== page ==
Friday, July 23, 2010
Elections for the thousands of state legislative seats that determine partisan control of states are typically provincial battles drawing relatively little attention from national media. These legislative elections are often called hidden elections. However, the spotlight this November will spill over to these down-ballot races because redistricting is around the corner, so the results in hundreds of races in the hinterlands could have long term implications for partisan control of Washington. In all but six states that use some form of commission, the initial authority for redrawing House districts belongs to the state legislature. Even though the election is still three months away, an eternity in politics, historic trends and political signs point to a Republican year in state legislative races this fall and that could spell trouble for Democrats in Washington for years to come.
If Republicans fare well in legislative elections as it appears they might, combined with likely GOP gains in many of the 37 gubernatorial races this fall, they will have a decided advantage when the redrawing of congressional districts starts early next year. The 2011 redistricting could be the first time since the era of modern redistricting began in the 1980s, following the 1960s landmark Supreme Court decisions on redistricting and the evolution of the process in the 1970s, that Republicans have the redistricting edge in the states, and it could be substantial. If November 2nd is a big Republican wave election, it could give the GOP sole redistricting authority in the drawing of more than 160 U.S. House districts—nearly six times more than their Democratic counterparts. Under this scenario, the bulk of the seats redrawn in the 2011 redistricting, about 200, will be in states with divided partisan control. The stakes for this November’s legislative elections could not be higher. It’s shaping up to be a year of historic volatility in state legislative elections.
Most legislatures have now adjourned 2010 sessions, so legislators are now turning to the task of campaigning in what is a major legislative election year. Voters will choose legislators for 88 of the nation’s 99 state legislative chambers this year. The 11 legislative chambers not up for grabs are in Louisiana, Mississippi, New Jersey and Virginia, states that hold legislative elections in odd numbered years and in Kansas, New Mexico and South Carolina where only the lower houses are scheduled for elections in 2010. The reason that there are 99 state legislative chambers and not 100 is because of Nebraska which is unique in two ways. It is the nation’s only unicameral state legislature, and candidates for the Nebraska Senate run in nonpartisan elections. A total of 6115, or 83 percent, of the nation’s 7382 state legislative seats are up for grabs in 2010 in the 46 states holding regular elections. Typically, over 70 percent of legislative seats will be contested in the general election.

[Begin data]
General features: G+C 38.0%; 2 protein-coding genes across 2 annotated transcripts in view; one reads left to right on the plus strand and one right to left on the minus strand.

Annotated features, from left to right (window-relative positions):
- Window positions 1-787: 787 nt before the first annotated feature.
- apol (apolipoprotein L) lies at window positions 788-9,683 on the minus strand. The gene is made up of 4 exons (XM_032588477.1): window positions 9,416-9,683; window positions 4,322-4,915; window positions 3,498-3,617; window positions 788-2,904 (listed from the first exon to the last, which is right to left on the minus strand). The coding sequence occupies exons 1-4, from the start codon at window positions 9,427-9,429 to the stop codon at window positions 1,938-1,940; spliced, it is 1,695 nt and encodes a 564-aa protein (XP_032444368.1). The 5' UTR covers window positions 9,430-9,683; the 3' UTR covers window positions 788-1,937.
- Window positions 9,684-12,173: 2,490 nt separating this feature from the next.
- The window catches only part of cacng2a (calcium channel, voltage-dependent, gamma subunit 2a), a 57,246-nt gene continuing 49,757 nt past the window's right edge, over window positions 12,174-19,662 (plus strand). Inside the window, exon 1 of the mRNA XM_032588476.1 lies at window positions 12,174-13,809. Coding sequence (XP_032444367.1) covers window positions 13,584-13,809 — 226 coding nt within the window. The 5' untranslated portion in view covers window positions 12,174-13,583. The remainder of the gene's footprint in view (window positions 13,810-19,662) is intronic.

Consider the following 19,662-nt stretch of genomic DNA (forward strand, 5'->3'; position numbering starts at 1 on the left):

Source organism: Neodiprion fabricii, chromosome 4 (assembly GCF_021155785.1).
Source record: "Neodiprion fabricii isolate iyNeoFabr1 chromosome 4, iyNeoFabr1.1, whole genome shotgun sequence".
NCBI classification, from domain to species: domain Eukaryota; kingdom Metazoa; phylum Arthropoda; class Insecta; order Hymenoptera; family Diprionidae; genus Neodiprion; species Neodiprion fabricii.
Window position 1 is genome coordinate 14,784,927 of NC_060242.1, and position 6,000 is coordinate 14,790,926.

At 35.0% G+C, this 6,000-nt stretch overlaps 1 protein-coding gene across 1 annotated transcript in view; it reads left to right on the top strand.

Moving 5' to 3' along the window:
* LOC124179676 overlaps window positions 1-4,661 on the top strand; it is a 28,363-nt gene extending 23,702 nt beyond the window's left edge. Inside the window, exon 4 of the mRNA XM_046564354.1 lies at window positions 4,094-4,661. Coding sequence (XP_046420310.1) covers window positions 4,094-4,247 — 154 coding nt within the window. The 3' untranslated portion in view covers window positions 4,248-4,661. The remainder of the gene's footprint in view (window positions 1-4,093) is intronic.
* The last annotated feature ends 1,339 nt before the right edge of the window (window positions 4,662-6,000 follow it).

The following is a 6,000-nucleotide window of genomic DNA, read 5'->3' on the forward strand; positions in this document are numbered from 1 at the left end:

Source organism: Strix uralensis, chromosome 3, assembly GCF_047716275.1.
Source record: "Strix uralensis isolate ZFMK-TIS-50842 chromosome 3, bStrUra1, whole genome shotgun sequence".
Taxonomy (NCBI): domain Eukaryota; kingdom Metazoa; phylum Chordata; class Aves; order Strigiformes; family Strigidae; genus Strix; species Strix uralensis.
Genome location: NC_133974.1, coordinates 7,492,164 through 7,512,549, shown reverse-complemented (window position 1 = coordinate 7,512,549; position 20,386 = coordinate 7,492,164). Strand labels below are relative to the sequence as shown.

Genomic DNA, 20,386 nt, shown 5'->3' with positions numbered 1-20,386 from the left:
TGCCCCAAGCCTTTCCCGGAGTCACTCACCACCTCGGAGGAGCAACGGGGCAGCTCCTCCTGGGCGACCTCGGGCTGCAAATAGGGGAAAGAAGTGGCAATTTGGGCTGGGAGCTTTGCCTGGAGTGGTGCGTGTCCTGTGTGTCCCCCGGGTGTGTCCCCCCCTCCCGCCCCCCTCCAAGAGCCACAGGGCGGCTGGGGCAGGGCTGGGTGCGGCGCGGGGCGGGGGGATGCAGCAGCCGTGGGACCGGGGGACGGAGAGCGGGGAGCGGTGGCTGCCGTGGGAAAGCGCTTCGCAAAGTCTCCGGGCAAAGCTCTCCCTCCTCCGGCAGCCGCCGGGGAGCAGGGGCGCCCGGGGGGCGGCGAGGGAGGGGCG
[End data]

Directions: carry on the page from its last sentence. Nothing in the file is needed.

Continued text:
Democrats currently have the upper hand in legislatures and are at that their strongest position since the wipeout they incurred in 1994. They control both chambers of the legislature in 27 states including near total control of the northeast. The Pennsylvania Senate is the only state legislative body north of Virginia and east of Ohio that is held by Republicans. Republicans control the legislative branch of government in 14 states representing their lowest point since before the 1994 election that saw Republicans surge to nearly even on the legislative scorecard. In eight states, partisan control is divided with neither party having the majority of seats in both legislative chambers.
In terms of legislative chambers, Democrats hold the majority in 60, Republicans in 36, and two, the Alaska Senate and Montana House, are tied. After netting just under 100 seats in the 2008 election cycle, Democrats now hold 55.4 percent of the partisan held seats in state legislatures compared to the 44.4 percent with Republican incumbents. Third party legislators and independents continue to hold only a small fraction of all seats. This is the Democratic high water mark since the aforementioned 1994 election when Republicans added more than 500 legislators to their ranks. As of now, there are 802 more Democrats serving in legislatures than Republicans.
To say that Democrats have their work cut out for them in 2010 would be an understatement. Several historic trends point to this being a GOP year. Since 1900, there have been 27 elections held in the presidential mid-term year. In all but two of those mid-term elections, the party in the White House lost seats in state legislatures. The only exceptions were in 1934 and 2002. In 1934 during one of the lowest points of the great depression, Democrats campaigned on Franklin Roosevelt’s New Deal and gained over 1100 legislative seats nationwide in FDR’s first mid-term election. In 2002, Republicans rode a groundswell of support for President George W. Bush in the wake of the September 11th attacks to pick up 177 seats. However, in the other 25 mid-term elections, the party of the president lost an average 495 legislative seats. Mid-term losses have been mitigated in recent decades since modern redistricting took hold, but the trend is still very consistent. This trend is not good news for Democratic legislative candidates running for the first time since 2000 with a Democrat in the White House.